Kim Shelstad will tell you that the number one lesson he’s learned as a farmer is to listen to the land. Despite his constant crowd-sourcing of pasture and livestock management tips from any and every likeminded farmer he can grab the ear of, when it comes down to it, he’s realized that every piece of land is different, and so must be every farmer.
Kim himself is far from conventional, both in his agricultural practices and his journey to farming. He’s a Boeing guy, recently retired, who had his fill of decades at a desk and decided to spend his remaining decades on the land.
Six years ago, he and his wife Janet bought 36 acres in the Orting Valley, nestled between Horsehaven Creek and the Puyallup River, where they knew the Farmland Trust was focusing farmland conservation efforts. This was more than a retirement project for Kim—this was a second career. The original farmhouse was unlivable, the pasture was in shambles, and Kim knew little about agriculture. But he was full of the most important ingredient to being a farmer: determination.
Kim and his son remodeled the farmhouse, keeping most of its original character intact, including Janet’s favorite cold storage room. They steadily recovered the pasture, removing abandoned equipment and 11,000 lbs of old rusted metal that had been swallowed by out-of-control weeds. They restored ponds and habitat for existing and returning wildlife. Each year they added something new, now nostalgically counting back on their fingers, “the year of the chickens, the year of the sheep, the year of the cows….” etcetera.
Throughout all of this, Kim was soaking up farming knowledge, attending courses at the WSU agricultural extension, researching optimal fencing technology, and arranging 20-minute chats with local farmers, which usually turned into two hours. It’s clear however, that Kim and Janet have learned the most from being attentive and observant on their land. Kim is committed to biodynamic practices, carefully responding and reacting to the subtle feedback his pasture and his animals give him. Their cows are gorgeous, seemingly dancing through the fields with joy. And they are loved— each has a name and a distinct personality, including “Maybe” the jet-black bull. Kim and Janet beam with pride and happiness as they walk their property, sharing stories of the animals and the land. They are always listening. “The farmer doesn’t change the farm,” Kim says with a smile, “the farm changes the farmer.”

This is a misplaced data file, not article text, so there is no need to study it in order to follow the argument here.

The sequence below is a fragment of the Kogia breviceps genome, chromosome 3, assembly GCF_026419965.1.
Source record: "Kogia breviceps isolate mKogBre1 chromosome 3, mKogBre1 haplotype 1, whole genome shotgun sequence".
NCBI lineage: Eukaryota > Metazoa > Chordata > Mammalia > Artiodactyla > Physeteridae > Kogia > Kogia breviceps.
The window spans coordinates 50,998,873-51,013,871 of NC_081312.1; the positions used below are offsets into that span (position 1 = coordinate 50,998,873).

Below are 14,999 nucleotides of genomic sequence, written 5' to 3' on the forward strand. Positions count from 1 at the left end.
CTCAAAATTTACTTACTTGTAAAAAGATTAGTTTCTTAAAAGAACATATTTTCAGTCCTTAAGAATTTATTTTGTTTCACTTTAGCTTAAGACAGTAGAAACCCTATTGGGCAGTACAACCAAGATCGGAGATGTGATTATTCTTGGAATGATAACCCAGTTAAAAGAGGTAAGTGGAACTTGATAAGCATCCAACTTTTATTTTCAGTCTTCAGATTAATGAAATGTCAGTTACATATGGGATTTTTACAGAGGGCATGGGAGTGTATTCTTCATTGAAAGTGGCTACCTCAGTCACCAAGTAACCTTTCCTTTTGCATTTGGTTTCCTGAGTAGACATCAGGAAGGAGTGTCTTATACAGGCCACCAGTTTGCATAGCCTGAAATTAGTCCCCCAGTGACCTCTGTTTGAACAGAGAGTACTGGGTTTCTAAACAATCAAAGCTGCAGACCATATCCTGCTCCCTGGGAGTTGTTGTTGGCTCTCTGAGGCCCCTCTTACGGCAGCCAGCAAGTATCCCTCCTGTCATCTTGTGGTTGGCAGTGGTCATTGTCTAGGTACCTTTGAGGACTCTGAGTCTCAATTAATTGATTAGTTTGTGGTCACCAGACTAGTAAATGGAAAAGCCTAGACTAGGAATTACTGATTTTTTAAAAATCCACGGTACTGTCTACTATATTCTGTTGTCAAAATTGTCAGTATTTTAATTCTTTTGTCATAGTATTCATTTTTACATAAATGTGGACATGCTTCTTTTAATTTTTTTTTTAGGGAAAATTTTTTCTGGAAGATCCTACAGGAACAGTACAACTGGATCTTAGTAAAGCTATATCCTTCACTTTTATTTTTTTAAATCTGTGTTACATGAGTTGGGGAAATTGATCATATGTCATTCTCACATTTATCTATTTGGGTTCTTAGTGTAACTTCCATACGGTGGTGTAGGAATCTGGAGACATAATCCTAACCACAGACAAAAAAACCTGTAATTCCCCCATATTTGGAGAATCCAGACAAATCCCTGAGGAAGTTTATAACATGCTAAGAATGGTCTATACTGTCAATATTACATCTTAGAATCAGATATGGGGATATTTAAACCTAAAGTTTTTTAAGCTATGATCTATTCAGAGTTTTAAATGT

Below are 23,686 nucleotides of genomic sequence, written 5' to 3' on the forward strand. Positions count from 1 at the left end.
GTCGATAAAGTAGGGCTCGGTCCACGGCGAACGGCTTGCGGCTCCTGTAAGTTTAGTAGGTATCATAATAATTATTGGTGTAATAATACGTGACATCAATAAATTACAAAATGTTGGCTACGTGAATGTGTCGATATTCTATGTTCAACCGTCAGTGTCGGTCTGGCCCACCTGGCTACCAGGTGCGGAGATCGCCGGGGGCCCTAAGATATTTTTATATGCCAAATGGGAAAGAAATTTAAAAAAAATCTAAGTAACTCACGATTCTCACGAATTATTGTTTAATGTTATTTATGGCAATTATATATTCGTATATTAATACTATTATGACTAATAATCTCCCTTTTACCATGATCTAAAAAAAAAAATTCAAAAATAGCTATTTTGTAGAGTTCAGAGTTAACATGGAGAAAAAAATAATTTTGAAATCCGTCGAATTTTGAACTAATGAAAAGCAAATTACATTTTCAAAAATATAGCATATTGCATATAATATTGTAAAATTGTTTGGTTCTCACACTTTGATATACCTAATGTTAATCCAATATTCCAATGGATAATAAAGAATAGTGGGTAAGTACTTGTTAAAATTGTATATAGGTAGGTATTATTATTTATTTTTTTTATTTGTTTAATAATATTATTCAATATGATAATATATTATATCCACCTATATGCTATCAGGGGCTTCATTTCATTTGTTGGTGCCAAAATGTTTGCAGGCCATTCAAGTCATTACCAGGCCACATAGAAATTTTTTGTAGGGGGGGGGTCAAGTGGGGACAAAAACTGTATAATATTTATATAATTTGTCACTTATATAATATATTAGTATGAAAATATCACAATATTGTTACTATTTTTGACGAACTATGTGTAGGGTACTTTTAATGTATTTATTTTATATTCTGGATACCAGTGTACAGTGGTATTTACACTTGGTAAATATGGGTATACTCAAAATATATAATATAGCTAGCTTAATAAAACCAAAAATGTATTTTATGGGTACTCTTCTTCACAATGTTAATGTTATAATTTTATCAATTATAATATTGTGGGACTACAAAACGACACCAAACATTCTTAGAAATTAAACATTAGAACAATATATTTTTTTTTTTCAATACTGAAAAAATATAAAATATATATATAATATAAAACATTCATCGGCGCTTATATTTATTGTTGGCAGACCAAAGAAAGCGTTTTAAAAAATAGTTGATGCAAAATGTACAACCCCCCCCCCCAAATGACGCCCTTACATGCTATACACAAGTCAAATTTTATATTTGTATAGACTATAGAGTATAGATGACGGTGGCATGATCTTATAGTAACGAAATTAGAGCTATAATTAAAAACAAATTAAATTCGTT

One thing that hasn’t changed for the Shelstads, however, is their commitment to conservation. With as much work as they have invested to restore this prime farmland, they are sure that they want it to remain as such, long after they are gone. While Kim and Janet have the passion and exuberance you might see in new, young farmers, they also have the wisdom and experience to know never to take a single day, special person, or valuable place for granted. We’re delighted to be wrapping up the two-year process of conserving their farm next month, and we couldn’t be happier to be working with such devout stewards.
This property marks the 6th farm conserved by the Farmland Trust in the Orting Valley, totaling 350 acres of prime soils, critical watershed, and diverse habitat for native species and important pollinators. The Shelstad Farm extends a significant agricultural corridor that we are continuing to protect and expand together in this region, and they are joining a community of sustainable farmers strengthening a crucial local food system.
As always, thank you for your support in helping us reach this milestone. Learn more about the Shelstad Farm.
A special thanks to our funding partners: Pierce County Conservation Futures Program and the USDA NRCS Farm and Ranchland Protection Program.
Photos by Amelia Skinner Photography